About the Author
Edward O. Wilson is the author of more than thirty books, including Anthill, a novel, and The Meaning of Human Existence, a finalist for the National Book Award. The winner of two Pulitzer Prizes, Wilson is a professor emeritus at Harvard University and lives with his wife, Irene, in Lexington, Massachusetts.
A valedictory work… What a lively writer Mr. Wilson can be. This two time winner of the Pulitzer Prize in nonfiction stands above the crowd of biology writers the way John le Carré stands above spy writers. He’s wise, learned, wicked, vivid, oracular.
— Dwight Garner
In his typically elegant style, two-time Pulitzer Prize-winner Wilson (Letters to a Young Scientist) cannily and candidly probes the nature of human existence.
This illustrious book collects all 160 photographs of renowned abolitionist Frederick Douglass and astutely places Douglass’s personal interest in photography into the context of his career and legacy…. This study provides a multifaceted, unique look at one of the most influential figures of American history.
This stunning volume presents 160 photographs, some for the first time, and they not only follow Douglass throughout his life but also place him within the times he lived…. Stauffer, Zoe Trodd, and Celeste-Marie Bernier point out that Douglass saw the truth-telling aspects of photography and how it could be used as a tool in the fight against slavery, as photos both humanized African Americans and revealed the horrors of their enslavement. This tour de force is a must-have that will enhance history and reference collections.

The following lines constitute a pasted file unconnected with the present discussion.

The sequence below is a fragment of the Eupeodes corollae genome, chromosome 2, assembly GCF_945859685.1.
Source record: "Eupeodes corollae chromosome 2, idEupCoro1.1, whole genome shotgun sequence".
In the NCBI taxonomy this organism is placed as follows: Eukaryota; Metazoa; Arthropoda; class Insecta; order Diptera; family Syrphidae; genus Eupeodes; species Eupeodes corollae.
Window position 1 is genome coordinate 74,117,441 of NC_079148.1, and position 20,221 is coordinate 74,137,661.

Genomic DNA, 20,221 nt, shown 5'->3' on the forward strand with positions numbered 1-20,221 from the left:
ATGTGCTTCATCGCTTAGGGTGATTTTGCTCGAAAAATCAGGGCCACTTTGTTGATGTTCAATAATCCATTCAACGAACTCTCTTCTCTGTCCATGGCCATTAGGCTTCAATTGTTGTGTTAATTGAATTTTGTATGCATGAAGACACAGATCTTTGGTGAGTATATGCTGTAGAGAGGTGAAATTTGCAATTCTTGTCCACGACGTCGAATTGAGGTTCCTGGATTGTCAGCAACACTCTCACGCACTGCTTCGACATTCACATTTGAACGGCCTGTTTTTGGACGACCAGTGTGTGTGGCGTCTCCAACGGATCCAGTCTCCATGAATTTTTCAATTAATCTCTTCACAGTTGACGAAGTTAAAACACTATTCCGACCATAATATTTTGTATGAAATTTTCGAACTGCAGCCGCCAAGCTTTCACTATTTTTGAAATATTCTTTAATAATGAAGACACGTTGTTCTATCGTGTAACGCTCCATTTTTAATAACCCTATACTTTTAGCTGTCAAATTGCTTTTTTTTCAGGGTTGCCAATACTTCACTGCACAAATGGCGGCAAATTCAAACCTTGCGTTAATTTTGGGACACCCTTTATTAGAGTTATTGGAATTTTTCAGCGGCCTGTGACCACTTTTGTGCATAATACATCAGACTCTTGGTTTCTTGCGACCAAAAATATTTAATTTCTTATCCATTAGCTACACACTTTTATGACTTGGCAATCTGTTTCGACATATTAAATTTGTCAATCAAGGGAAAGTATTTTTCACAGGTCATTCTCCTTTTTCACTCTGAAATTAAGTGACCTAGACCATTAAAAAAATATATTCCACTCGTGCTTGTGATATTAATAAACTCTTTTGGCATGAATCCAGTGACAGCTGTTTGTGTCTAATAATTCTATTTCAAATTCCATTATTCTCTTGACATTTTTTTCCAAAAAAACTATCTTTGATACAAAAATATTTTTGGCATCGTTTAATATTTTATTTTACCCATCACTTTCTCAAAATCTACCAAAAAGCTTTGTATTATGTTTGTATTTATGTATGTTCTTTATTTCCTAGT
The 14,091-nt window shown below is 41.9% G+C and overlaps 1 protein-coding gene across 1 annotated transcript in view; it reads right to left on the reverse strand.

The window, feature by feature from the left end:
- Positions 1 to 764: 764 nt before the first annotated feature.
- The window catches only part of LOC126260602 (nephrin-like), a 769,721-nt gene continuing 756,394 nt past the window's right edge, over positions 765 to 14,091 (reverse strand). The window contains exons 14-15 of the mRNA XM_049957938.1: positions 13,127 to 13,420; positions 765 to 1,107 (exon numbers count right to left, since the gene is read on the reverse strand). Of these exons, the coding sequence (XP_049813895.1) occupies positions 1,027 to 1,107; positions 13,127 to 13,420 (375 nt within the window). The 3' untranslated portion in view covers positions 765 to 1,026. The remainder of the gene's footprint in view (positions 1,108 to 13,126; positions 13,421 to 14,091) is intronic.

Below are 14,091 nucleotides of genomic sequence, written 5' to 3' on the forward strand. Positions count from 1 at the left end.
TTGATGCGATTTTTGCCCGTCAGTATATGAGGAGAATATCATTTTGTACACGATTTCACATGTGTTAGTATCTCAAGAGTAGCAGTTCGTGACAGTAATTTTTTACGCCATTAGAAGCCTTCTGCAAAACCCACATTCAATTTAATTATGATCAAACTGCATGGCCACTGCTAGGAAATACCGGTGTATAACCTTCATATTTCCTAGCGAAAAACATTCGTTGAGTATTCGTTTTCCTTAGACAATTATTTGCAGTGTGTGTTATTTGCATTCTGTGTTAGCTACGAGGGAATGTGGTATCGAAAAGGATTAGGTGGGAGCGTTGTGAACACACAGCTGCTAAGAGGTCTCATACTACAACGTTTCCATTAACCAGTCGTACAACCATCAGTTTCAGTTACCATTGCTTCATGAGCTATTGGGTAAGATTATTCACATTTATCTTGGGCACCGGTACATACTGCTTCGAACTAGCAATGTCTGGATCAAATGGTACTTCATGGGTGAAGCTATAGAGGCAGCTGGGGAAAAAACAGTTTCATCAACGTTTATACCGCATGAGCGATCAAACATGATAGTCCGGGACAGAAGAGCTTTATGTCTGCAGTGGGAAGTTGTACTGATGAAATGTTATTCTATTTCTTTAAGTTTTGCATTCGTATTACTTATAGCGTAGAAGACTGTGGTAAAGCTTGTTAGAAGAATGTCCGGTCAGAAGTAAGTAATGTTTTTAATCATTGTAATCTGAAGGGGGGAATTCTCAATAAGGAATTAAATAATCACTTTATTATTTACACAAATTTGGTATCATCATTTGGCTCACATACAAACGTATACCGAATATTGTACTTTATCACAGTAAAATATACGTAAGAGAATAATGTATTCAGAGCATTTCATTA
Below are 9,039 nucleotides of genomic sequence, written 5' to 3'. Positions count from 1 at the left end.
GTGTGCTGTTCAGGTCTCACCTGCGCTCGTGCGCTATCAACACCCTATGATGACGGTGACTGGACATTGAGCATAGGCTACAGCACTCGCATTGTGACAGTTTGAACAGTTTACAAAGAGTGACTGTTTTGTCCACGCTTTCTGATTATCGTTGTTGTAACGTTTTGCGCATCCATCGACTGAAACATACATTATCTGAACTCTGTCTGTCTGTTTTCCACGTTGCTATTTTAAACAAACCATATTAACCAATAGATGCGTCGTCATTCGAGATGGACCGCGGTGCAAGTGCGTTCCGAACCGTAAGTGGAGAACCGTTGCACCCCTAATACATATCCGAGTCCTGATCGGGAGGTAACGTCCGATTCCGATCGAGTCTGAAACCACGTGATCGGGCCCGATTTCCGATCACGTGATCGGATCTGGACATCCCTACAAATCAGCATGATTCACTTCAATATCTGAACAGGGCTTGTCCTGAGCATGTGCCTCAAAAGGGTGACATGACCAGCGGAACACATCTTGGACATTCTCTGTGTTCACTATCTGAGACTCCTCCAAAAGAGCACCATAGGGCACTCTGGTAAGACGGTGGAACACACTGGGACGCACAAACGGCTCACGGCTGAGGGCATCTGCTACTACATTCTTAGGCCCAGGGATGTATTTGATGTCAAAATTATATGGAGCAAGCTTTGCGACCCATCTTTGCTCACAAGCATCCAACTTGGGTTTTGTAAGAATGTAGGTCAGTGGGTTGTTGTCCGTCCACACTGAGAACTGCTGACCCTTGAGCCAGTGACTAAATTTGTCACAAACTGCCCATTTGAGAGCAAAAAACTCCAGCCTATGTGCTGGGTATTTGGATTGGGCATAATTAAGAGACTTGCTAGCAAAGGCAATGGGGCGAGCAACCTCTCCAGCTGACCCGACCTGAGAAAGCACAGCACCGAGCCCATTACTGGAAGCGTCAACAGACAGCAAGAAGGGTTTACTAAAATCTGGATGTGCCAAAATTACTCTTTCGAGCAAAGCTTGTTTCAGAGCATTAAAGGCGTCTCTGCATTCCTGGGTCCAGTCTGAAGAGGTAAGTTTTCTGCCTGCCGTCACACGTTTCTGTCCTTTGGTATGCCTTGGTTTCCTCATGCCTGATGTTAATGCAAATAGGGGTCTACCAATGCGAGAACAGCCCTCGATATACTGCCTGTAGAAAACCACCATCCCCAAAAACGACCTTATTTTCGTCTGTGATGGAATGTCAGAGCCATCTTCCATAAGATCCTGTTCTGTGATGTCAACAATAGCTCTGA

— Patricia Ann Owens
E. O. Wilson is Darwin’s great successor, a scientist of such astounding breadth, depth, experience, and brilliance that he offers us nothing less than a new understanding of humanity… You will see the beauty, mystery, and possibilities of human existence through the eyes of one of humanity’s greatest and most intrepid explorers.
— Jeffrey D. Sachs, Director of the Earth Institute at Columbia University
[A] tough-minded little primer-cum-manifesto… Compact and readable.
— Dan Cryer
There can be few better guides through our species’ past journey and potential for the future… A provocative and beautifully written collection of essays.
— Tim Lenton
No biologist has been more persistent or eloquent in correcting our misapprehensions about human origins than Edward O. Wilson… We should be grateful that Wilson, so late in his illustrious career, still appeals to reason and imagination in hopes of enlightening us about our nature and inspiring us to change our destructive ways.
— Scott Russell Sanders
Wilson asks: Does humanity have a special place in the universe? Where are we going, and why? He answers by telling science’s latest creation stories, and presenting a vision of the future both inspiring and plausible, not an easy feat to pull off… Wilson is both a wild-eyed optimist and a hard-nosed realist. What more can we ask of a prophet?
— John Horgan